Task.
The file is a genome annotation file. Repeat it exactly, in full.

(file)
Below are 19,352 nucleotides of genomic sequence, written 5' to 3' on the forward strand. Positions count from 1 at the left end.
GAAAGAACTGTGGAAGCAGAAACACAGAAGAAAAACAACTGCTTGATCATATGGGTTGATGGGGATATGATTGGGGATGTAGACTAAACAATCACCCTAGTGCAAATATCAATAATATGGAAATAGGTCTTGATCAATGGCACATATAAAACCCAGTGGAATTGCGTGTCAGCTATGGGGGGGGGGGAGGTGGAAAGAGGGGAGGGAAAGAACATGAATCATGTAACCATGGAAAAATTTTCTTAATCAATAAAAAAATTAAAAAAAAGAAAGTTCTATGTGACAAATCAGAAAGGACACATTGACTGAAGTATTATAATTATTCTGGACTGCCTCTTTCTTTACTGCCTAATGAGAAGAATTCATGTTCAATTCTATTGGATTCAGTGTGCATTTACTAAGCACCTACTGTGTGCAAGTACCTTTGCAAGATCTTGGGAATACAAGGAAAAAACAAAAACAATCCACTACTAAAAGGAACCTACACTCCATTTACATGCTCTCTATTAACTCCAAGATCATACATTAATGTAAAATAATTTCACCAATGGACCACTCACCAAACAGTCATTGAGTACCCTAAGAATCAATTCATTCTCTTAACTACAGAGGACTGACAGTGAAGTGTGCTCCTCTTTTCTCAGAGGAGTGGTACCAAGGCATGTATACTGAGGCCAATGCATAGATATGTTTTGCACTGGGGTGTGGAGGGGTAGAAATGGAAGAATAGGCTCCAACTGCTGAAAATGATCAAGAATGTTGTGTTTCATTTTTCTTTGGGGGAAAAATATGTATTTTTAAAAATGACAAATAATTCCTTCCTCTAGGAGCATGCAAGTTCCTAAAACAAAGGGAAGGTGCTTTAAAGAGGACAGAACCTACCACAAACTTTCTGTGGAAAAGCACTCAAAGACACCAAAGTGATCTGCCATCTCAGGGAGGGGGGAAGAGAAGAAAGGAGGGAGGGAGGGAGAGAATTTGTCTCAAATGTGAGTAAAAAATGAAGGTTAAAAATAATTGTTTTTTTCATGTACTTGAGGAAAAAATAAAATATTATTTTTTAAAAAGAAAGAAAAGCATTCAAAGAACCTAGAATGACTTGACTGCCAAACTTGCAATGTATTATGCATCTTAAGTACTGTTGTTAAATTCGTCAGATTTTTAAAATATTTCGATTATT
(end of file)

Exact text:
Below are 19,352 nucleotides of genomic sequence, written 5' to 3' on the forward strand. Positions count from 1 at the left end.
GAAAGAACTGTGGAAGCAGAAACACAGAAGAAAAACAACTGCTTGATCATATGGGTTGATGGGGATATGATTGGGGATGTAGACTAAACAATCACCCTAGTGCAAATATCAATAATATGGAAATAGGTCTTGATCAATGGCACATATAAAACCCAGTGGAATTGCGTGTCAGCTATGGGGGGGGGGGAGGTGGAAAGAGGGGAGGGAAAGAACATGAATCATGTAACCATGGAAAAATTTTCTTAATCAATAAAAAAATTAAAAAAAAGAAAGTTCTATGTGACAAATCAGAAAGGACACATTGACTGAAGTATTATAATTATTCTGGACTGCCTCTTTCTTTACTGCCTAATGAGAAGAATTCATGTTCAATTCTATTGGATTCAGTGTGCATTTACTAAGCACCTACTGTGTGCAAGTACCTTTGCAAGATCTTGGGAATACAAGGAAAAAACAAAAACAATCCACTACTAAAAGGAACCTACACTCCATTTACATGCTCTCTATTAACTCCAAGATCATACATTAATGTAAAATAATTTCACCAATGGACCACTCACCAAACAGTCATTGAGTACCCTAAGAATCAATTCATTCTCTTAACTACAGAGGACTGACAGTGAAGTGTGCTCCTCTTTTCTCAGAGGAGTGGTACCAAGGCATGTATACTGAGGCCAATGCATAGATATGTTTTGCACTGGGGTGTGGAGGGGTAGAAATGGAAGAATAGGCTCCAACTGCTGAAAATGATCAAGAATGTTGTGTTTCATTTTTCTTTGGGGGAAAAATATGTATTTTTAAAAATGACAAATAATTCCTTCCTCTAGGAGCATGCAAGTTCCTAAAACAAAGGGAAGGTGCTTTAAAGAGGACAGAACCTACCACAAACTTTCTGTGGAAAAGCACTCAAAGACACCAAAGTGATCTGCCATCTCAGGGAGGGGGGAAGAGAAGAAAGGAGGGAGGGAGGGAGAGAATTTGTCTCAAATGTGAGTAAAAAATGAAGGTTAAAAATAATTGTTTTTTTCATGTACTTGAGGAAAAAATAAAATATTATTTTTTAAAAAGAAAGAAAAGCATTCAAAGAACCTAGAATGACTTGACTGCCAAACTTGCAATGTATTATGCATCTTAAGTACTGTTGTTAAATTCGTCAGATTTTTAAAATATTTCGATTATT